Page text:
Blood Drives and Biking Motivate Volunteer

Two things really Kathy Schubert bikerget volunteer Kathy Schubert moving – riding bikes and giving blood.

“I need a destination on my bike, so I’ll ride to a Red Cross blood drive,” Kathy said.

The avid cyclist has been a Red Cross blood drive volunteer coordinator since 2001, organizing one of her first events for the organization days after 9/11 when there was an urgent need for blood.

Kathy continues to bike to blood drives around Chicago and the DePaul University campus, recruiting donors and helping collect more than 5,000 pints over the years.

“I volunteer because people out there need my help,” she said.

Story and photo by Patricia Kemp, Communications Manager, American Red Cross of Greater Chicago

Blood Donor Rolls Up His Sleeve for the 63rd Time

photoAmerican Red Cross volunteer Gerry Holmes believes donating blood is something significant he can do to help save lives.

Gerry first donated blood on his college campus when he was 18 years old. He had a good feeling knowing his blood helped someone in need back then, and still does today.

Since his college days, Gerry continues to roll up his sleeve three times a year at blood drives in the Greater Chicago Region. He has given blood 63 times over his lifetime, earning a 7 gallon pin in July 2014.

Congrats Gerry and thanksyou for helping save lives!

Story and photo by Catalina Alzate, American Red Cross Volunteer

The Power of a Blood Donation: Amy Jones

Growing up, Amy Jones made simple goals for herself: Attend college, become a teacher and start a family. She has accomplished everything she set out to achieve and enjoys life alongside her husband, Ryan, and their young son, Carter. But Amy’s journey was not easy. In fact, it almost never happened.

At 10 years old, Amy started to always feel tired and lethargic. She seemed to develop bruises on her body easily, and her skin turned yellow. Realizing this was not a typical condition, Amy’s mother took her to their doctor.

More than 100 blood and platelet donations helped save Amy’s life when she was younger, and now she encourages others to donate.

More than 100 blood and platelet
donations helped save Amy’s life when she was
younger, and now she encourages others to

Amy was diagnosed with leukemia and underwent high doses of chemotherapy treatments every six weeks. Like many other cancer patients, she received several blood and platelet transfusions.

“Chemotherapy was a difficult process because it’s just so draining,” she said. “But it was the donated blood and platelets I received that gave me the strength to help fight the cancer.”

Amy’s leukemia went into remission after two and a half years of ongoing treatment, then she was released from her doctors.

“My family and I thought we had beaten this,” Amy said. “But, unfortunately, this was just the beginning.”

Amy relapsed when she was 15, forcing her to endure more intense chemotherapy. After receiving more than 100 pints of donated blood and platelets, Amy’s cancer went into remission again.

Now, Amy has been cancer-free for several years and encourages others to donate lifesaving blood and platelets to help patients in need.

“Without dedicated blood and platelet donors, I wouldn’t have been able to grow up, get married and have my son,” she said. “I hope people realize that blood and platelet donations can not only help a patient in need, but have an impact on future generations. My family and I are living proof of that.”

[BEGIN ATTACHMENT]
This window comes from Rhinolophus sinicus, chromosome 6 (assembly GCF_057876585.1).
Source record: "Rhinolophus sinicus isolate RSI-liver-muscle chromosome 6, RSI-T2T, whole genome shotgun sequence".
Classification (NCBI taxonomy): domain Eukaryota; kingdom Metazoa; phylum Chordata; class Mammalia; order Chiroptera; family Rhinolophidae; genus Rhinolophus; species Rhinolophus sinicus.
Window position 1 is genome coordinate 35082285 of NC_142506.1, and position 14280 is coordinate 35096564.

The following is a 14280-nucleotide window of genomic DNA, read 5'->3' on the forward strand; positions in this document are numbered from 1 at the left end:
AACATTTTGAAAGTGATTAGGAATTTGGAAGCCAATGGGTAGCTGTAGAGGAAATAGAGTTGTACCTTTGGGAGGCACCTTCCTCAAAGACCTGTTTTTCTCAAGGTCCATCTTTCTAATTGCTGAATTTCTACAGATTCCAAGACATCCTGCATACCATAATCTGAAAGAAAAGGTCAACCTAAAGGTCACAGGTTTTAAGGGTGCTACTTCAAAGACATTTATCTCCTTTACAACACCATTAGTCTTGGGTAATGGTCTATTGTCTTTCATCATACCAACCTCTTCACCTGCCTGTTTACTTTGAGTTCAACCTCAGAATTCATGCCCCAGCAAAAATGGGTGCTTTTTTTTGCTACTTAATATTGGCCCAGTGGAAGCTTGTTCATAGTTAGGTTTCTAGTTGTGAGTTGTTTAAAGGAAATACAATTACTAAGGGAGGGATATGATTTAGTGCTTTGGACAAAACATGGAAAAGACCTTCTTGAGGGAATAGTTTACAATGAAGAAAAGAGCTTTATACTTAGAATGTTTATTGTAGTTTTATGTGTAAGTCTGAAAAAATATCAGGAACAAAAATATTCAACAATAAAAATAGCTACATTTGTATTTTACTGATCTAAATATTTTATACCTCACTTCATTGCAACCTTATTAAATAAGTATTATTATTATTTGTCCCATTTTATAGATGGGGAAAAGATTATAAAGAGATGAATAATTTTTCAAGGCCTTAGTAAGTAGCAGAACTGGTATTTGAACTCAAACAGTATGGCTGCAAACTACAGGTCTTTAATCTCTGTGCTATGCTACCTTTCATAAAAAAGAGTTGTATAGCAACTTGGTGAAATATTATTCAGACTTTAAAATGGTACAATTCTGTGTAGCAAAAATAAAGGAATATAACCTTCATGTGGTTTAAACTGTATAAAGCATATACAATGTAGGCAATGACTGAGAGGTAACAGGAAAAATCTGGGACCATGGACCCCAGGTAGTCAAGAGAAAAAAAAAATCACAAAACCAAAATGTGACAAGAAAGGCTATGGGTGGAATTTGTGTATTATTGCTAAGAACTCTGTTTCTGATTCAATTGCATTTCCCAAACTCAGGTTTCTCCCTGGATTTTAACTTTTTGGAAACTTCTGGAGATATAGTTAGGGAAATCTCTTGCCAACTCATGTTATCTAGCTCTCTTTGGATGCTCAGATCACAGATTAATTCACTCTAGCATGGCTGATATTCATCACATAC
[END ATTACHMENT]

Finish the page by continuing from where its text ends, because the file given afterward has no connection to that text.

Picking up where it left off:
©2012 The American National Red Cross. | | 1-800-RED CROSS

Frequent and first-time blood donors share a desire to help

Paul KruegerPaul Kreuger has donated blood 10 times. This time, the American Red Cross gave him a golden pin for donating a gallon of blood over the years.

Paul says he is glad he can help someone in need. “If I can and am eligible, then I should donate,” he said at a Chicago blood drive. “What’s stopping you?”

The Red Cross is grateful for long-time donors like Paul, and for first-time donors like Christina Theodorou, who overcame herChristina Theodorou fear of needles because she wanted to help save lives. As a medical student, Christina understands the need for blood through her research in thalassemia, a disorder that requires patients to undergo regular blood transfusions. Blood donations help these patients and many more. A total of 30 million blood components are transfused each year in the United States and more than 44,000 blood donations are needed every day.

Christina and Paul are not alone. They are joined by other donors who want to help save lives. Kristin Cleary, a frequent blood donor, realized her O positive blood is the second most needed blood type. Her time in the military reserves encouraged her to roll up her sleeve to donate to the Red Cross.

The donation process is simple. Start to finish, the process takes about an hour. The donation itself lasts about 8 to 10 minutes, but the gratification remains long after that.

Blood donors are extraordinary for stopping to take time out of their day to contribute to the urgent need for blood. Every two seconds someone in the U.S. needs blood. Join the cause by looking up a local blood drive near you.

—Written by: Amisha Sud

Giving Blood to Give Back

Blood Photo

Katerina Svigos showed up to work at Groupon on an arctic Friday morning, blocked out time in her calendar and put her name on the list. This wasn’t, however, any ordinary list.  This list was to save someone’s life – just like the person who saved her cousin’s. Katerina signed up to give blood.

In October of 2012, Katerina nearly lost her cousin. He was outside at a party and fell from a fourth-story balcony. He survived, but the fall broke his back and both of his legs. He was rushed to the hospital that very night where he received three blood transfusions the first weekend he was in the hospital. Recalling the severity of the accident, Katerina said soberly, “it was the 3 blood transfusions that saved his life.” This was her first time giving blood. “I wanted to give back,” she said.